Joe Martino set up this comic as a Kickstarter project, after his battle with kidney cancer. As a writer he has worked in the independent scene for a number of years and this will prove to be his most personal project. It reflects his loss of innocence and the realisation of how fragile the human condition is as we slowly grow older. Joe has taken his experiences and diffused them into a classic superhero world. We welcome Titan to the superhero ranks and his home city, the very real windy city, Chicago. He brings in Luca Cicchitti who is new to the world of comics with Keith Betancourt on colours. It is not often a book sets its stall out this early, let alone attempt to tackle an incredible difficult and important topic. I guess that is the nature of the Kickstarter website and how this book has come to fruition. It lends for excitement and a small amount of anxiety as we begin this ever so intimate journey.

Superhero

The set up is pretty good, we have a city in which to stage our story and it is a well-recognised one. I have tried to Google some of the references in the book to see how true it is to Chicago with decent results, especially the police station which is exactly drawn. I appreciate the detail here because it is not just another generic metropolis; it is relatable and sets an instant background. The plot plays out in a straightforward manner, we have the classic superhero protagonist, the evil super intelligent scientist, and the secret identity at home struggling to keep it all together. The dialogue is well played out but the thought bubble device is probably a little overused. The story plays out well enough in itself and the art is essential to this. The twist at the end was somewhat surprising but also not unexpected but it did not take away from the book as a whole.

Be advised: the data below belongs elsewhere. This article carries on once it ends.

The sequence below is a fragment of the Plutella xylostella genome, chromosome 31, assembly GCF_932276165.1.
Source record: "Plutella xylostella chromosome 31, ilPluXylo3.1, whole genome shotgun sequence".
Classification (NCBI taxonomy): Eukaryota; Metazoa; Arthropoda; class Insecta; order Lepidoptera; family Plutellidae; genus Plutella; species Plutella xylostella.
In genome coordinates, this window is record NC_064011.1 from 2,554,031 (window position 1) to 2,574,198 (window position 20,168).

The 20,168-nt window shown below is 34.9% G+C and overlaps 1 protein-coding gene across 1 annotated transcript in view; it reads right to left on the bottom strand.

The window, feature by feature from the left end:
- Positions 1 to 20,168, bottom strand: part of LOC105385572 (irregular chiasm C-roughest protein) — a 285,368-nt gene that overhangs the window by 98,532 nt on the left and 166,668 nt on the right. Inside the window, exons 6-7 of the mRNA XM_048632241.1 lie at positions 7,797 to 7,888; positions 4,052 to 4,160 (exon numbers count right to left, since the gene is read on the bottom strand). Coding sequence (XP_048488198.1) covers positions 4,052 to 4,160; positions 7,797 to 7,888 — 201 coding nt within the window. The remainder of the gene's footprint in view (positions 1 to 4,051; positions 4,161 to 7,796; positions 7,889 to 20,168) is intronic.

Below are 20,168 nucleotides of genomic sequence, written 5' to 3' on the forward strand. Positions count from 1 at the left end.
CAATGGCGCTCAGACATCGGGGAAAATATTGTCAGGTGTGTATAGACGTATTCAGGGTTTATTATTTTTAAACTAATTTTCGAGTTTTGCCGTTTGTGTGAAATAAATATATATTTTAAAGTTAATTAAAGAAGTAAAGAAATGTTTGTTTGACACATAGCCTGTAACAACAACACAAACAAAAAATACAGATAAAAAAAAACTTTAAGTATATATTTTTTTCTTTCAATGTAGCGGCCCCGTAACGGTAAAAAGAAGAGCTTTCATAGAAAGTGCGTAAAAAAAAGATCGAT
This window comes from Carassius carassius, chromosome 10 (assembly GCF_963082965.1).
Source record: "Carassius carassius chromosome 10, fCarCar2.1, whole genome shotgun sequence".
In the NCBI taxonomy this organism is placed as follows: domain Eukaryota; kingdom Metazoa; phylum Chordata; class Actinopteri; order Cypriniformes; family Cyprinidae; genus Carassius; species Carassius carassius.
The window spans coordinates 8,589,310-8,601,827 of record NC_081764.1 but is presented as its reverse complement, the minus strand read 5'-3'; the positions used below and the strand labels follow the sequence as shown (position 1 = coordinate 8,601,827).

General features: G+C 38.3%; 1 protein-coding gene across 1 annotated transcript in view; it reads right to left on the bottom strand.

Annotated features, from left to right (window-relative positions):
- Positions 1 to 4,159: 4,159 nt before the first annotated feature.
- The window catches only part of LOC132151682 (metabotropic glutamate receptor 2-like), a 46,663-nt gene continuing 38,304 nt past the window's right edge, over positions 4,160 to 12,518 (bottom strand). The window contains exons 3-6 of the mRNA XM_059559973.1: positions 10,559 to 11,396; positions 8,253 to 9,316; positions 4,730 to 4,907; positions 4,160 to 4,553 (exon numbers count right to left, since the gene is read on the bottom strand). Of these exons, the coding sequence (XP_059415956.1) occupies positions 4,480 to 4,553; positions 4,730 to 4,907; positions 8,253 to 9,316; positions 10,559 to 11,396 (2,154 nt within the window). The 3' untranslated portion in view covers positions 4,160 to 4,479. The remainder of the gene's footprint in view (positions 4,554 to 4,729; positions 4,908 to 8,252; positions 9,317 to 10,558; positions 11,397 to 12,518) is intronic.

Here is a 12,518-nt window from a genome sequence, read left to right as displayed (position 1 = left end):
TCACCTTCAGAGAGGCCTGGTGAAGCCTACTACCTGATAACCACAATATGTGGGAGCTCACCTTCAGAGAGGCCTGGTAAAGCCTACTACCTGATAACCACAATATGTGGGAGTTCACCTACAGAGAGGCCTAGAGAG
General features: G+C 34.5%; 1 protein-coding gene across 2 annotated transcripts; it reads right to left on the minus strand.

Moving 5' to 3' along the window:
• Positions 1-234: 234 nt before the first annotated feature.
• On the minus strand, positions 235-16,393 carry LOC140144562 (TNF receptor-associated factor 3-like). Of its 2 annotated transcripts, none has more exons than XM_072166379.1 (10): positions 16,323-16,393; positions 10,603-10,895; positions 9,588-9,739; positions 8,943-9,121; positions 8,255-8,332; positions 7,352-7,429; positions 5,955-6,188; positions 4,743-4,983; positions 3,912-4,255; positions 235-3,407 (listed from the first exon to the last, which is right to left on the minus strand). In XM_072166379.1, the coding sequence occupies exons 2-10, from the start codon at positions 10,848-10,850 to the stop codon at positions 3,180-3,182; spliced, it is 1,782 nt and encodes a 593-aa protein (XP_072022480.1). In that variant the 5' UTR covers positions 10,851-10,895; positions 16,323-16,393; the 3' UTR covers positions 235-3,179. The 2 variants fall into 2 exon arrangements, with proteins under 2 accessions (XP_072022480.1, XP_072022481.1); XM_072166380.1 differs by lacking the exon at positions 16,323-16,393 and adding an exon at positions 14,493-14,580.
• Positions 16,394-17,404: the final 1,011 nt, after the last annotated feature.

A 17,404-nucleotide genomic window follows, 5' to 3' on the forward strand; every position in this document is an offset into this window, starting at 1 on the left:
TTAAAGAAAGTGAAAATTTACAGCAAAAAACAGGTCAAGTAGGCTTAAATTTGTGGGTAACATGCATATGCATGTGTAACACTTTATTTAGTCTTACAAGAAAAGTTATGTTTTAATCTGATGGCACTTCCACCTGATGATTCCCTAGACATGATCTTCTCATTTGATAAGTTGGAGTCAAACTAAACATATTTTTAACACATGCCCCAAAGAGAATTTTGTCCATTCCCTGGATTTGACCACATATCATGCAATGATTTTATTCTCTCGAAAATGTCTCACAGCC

Coffee shop

The pencilling is quite classical with a big muscly hero and crazy robot bad guys interacting with dynamic action sequences. The city is drawn wonderfully with a true appreciation for the buildings and streets, together with very realistic everyday locations such as a coffee shop and the pathology lab. The art is quite heavy in that the inking is thick but is consistent and accompanied well by the brightly coloured palette. This is perfect for a tale of gallantry set in a great city, with a well-known superhero exposition. I am extremely intrigued to see where this book will go because the story does not lie with the regular adventures but with personal trials and resolution. When illness hits, everyone is affected and it will be interesting to see how this changes personal relationships and also how this affects the everyday pursuits of the afflicted characters. The concept is novel and to have a run reach definite completion, lends to life altering decisions and permanent changes. Welcome to Joe Martino’s comic book catharsis, where the superhero world loses its innocence and us with it.

“As if there’s any question whether or not Greedo shot first”

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